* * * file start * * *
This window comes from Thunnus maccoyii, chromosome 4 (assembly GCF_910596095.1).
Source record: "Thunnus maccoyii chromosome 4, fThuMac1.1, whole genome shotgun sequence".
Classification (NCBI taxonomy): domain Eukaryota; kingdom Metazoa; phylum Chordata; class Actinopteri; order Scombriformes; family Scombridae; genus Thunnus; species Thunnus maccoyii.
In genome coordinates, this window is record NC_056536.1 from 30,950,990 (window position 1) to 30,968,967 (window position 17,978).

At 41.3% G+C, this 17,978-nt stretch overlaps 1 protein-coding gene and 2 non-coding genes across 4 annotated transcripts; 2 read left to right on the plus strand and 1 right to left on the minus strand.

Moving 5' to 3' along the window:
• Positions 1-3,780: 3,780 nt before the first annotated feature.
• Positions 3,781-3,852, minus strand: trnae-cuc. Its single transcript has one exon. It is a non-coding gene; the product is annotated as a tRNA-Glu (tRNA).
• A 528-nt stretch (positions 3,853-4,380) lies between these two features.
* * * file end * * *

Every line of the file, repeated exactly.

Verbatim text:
This window comes from Thunnus maccoyii, chromosome 4 (assembly GCF_910596095.1).
Source record: "Thunnus maccoyii chromosome 4, fThuMac1.1, whole genome shotgun sequence".
Classification (NCBI taxonomy): domain Eukaryota; kingdom Metazoa; phylum Chordata; class Actinopteri; order Scombriformes; family Scombridae; genus Thunnus; species Thunnus maccoyii.
In genome coordinates, this window is record NC_056536.1 from 30,950,990 (window position 1) to 30,968,967 (window position 17,978).

At 41.3% G+C, this 17,978-nt stretch overlaps 1 protein-coding gene and 2 non-coding genes across 4 annotated transcripts; 2 read left to right on the plus strand and 1 right to left on the minus strand.

Moving 5' to 3' along the window:
• Positions 1-3,780: 3,780 nt before the first annotated feature.
• Positions 3,781-3,852, minus strand: trnae-cuc. Its single transcript has one exon. It is a non-coding gene; the product is annotated as a tRNA-Glu (tRNA).
• A 528-nt stretch (positions 3,853-4,380) lies between these two features.